•        Technical assessments of carriageway condition, generally undertaken using machine based equipment
  •         Streetworks Inspections

The frequency for safety inspections of individual roads is based upon the Carriageway Maintenance Hierarchy adopted by Buckinghamshire County Council, which considers:

  • Road Category: Strategic roads, main distributer and secondary distributor roads are inspected on a monthly basis whereas local link-roads are inspected on a quarterly basis and local access roads are inspected annually.
  • Traffic use, characteristics and trends
  • Characteristics of adjoining roads
  • Wider policy or operational considerations

Although the road category within the hierarchy, in combination with traffic use, will determine the inspection frequency, site specific factors may contribute to a decision to temporarily or permanently increase or reduce the frequency of the inspection of a specific location. Factors that may contribute to this kind of decision may include accident rates and unusually high defect levels.




Identifying a defect

Like many authorities, TfB used to repair potholes based on their ‘size’. A large pothole with jagged edges would be repaired more quickly than a small one, regardless of its location. However, we now follow a risk-based approach when it comes to repairs, meaning that we take in to consideration:
  • The risk posed to the public
  • The extent, depth and surface area
  • The volume and speed of traffic of the road the defect is on
  • The location, such as junctions and bends
  • Forecast weather conditions

Applying this risk based approach is beneficial to road users, as it means that we are able to target our resources to higher risk defects. Lower risk defects can be fitted in to repair programmes that allow us to operate far more efficiently.


Defect Categorisation

TfB’s Safety Inspection Policy defines defects in three categories:

Emergency (Category E) – Those that require prompt attention because they represent an immediate hazard.

Emergency defects will be permanently repaired or made safe at the time of the inspection, if possible. Making the defect safe may constitute displaying warning notices, coning or fencing off to protect the public from the defect or other suitable actions. If the inspection team are unable to effect a “make safe” then we do have repair teams available to attend within the 2hr time frame.

Category E defects will be permanently repaired within 28 working days if a permanent repair was not possible upon the first visit.

Category 1 Those that require priority attention because they represent a potential risk to road users or reduce the reliability of the highway.

Category 1 defects will also be permanently repaired or made safe at the time of the inspection, if possible. If it is not possible to repair or make safe at the time of the inspection then an appropriate repair will be carried out within two working days of the identification of the defect and a permanent repair made within 28 working days.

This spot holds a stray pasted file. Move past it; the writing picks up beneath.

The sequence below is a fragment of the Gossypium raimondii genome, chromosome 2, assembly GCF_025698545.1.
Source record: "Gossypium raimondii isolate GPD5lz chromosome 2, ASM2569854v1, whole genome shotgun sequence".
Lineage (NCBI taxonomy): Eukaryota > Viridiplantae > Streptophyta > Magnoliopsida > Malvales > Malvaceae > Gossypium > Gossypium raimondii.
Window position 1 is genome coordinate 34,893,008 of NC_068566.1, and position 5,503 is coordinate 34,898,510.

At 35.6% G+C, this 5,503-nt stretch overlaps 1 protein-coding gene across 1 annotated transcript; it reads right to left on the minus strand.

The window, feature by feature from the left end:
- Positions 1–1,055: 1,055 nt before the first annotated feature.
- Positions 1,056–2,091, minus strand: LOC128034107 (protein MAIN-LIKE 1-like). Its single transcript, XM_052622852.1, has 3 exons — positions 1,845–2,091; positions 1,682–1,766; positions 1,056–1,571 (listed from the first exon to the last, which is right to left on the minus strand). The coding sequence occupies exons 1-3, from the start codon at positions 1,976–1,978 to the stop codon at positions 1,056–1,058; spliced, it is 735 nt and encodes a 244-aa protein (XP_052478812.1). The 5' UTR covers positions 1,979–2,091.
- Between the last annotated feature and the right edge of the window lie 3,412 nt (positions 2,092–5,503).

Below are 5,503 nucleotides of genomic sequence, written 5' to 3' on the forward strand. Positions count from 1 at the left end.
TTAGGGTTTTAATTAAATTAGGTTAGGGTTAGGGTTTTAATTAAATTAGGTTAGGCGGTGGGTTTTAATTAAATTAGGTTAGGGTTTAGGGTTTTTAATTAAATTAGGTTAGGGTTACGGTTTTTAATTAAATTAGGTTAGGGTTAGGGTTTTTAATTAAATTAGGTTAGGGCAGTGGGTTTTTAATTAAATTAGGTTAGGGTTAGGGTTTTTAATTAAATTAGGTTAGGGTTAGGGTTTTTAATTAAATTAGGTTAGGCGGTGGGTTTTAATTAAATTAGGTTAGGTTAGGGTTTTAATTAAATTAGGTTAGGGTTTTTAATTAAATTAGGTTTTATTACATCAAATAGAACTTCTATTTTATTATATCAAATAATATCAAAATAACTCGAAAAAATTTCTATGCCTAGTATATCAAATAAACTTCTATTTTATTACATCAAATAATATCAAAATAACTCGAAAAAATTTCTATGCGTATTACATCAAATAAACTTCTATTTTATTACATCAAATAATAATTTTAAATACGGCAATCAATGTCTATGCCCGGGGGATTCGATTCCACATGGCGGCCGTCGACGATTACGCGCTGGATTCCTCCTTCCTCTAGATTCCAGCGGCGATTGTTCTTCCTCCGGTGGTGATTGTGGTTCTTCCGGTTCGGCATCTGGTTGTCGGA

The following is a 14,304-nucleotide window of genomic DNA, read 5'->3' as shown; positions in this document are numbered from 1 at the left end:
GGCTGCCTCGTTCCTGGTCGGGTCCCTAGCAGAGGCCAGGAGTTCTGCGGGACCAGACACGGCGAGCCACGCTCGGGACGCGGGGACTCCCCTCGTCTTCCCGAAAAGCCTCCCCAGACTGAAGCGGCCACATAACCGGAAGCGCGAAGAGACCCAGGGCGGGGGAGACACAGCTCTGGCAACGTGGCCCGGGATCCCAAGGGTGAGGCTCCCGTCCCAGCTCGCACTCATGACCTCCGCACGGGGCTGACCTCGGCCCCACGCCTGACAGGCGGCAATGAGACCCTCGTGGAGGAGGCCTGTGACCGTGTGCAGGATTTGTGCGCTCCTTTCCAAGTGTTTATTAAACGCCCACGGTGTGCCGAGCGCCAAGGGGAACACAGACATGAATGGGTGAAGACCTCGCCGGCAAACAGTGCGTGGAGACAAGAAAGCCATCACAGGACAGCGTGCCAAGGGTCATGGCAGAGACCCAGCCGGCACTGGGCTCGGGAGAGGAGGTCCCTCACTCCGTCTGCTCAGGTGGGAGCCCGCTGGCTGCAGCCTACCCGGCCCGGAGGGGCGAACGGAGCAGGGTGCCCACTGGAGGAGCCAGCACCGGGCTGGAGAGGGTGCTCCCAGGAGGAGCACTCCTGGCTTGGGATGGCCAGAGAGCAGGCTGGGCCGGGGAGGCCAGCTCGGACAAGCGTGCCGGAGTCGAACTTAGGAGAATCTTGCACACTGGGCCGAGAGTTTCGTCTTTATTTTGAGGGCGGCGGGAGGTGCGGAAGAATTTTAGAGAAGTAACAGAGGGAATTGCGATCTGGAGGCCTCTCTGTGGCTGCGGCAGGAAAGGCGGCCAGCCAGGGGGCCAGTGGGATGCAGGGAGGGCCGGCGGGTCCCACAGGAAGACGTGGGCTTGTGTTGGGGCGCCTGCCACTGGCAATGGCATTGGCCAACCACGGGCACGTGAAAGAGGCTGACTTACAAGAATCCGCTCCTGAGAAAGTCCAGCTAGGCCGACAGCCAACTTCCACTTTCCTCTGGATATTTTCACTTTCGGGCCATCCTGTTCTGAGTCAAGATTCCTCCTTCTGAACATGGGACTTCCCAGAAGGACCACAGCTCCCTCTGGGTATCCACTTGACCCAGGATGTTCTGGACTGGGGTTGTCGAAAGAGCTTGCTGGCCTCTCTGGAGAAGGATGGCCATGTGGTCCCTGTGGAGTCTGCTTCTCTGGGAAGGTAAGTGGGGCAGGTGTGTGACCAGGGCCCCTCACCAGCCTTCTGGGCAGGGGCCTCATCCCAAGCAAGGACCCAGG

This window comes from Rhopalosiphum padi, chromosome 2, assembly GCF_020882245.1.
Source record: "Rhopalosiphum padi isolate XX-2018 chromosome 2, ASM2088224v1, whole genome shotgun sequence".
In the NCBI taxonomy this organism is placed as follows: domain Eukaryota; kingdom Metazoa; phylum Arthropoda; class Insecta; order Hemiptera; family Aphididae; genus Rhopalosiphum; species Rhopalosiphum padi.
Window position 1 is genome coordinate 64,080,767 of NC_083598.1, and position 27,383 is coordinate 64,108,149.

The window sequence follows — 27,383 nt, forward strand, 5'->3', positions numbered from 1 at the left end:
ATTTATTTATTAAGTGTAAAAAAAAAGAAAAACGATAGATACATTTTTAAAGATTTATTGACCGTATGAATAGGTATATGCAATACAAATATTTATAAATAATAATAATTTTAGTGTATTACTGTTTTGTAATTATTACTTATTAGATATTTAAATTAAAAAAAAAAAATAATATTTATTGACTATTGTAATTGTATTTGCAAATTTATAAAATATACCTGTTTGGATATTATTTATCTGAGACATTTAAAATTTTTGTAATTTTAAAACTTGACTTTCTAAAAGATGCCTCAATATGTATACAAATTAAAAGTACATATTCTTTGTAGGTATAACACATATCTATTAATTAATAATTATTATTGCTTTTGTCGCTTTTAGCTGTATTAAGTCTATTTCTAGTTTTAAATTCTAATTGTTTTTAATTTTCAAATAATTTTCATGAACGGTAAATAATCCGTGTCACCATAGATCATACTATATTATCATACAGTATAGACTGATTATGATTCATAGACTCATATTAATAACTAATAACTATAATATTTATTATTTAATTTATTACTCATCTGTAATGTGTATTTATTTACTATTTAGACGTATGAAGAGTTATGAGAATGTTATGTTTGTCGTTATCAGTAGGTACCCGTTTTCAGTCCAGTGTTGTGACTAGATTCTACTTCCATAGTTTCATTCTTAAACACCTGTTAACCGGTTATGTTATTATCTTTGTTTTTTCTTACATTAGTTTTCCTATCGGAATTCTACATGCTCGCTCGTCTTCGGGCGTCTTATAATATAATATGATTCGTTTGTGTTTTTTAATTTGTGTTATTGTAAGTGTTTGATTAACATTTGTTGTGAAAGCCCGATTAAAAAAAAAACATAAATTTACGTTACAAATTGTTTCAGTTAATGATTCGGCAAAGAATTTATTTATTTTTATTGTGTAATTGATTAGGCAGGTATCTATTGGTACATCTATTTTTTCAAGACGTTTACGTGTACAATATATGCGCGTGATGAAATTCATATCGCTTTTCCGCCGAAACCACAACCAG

Category 2 – All other defects.

Category 2 defects are those which are deemed not to present an immediate hazard and which can be repaired within longer timescales – they are either programmed for repair within 28 calendar days or included in a forward works programme. Category 2 defects are categorised according to priority:
  •         High (Cat 2H)
  •         Medium (Cat 2M)
  •         Low (Cat 2L)

Inspectors are able to determine which sub-category the defect falls into by using their Safety Inspection Guidance Manual which provides examples of defects that may be encountered on the network and their potential categorisation. However, our on-site assessment will always need to take account of other particular circumstances. The inspector will also take into consideration the likelihood of further deterioration before the next scheduled inspection, and where this is a high probability, a higher classification may be determined.




Minimum Investigatory Levels

It is recognised that on any highway network a multitude of minor defects will exist which do not pose any risk to either the safety or the reliability of the highway. As a result, it would be impractical and inefficient to use limited financial resources to undertake repairs. These types of defects are described as ‘not meeting the Minimum Investigatory Levels’, which for potholes is defined as 40mm or under in depth and less than 300mm across in any direction.

Any defects that do not meet the Minimum Investigatory Levels will be recorded if the inspector deems this appropriate (for example, where a cluster of such defects may form a potential preventative maintenance scheme in the future).  These kinds of defects will be recorded as Category 2L defects.

To find a more detailed copy of our Defect Risk Assessment, visit the web page here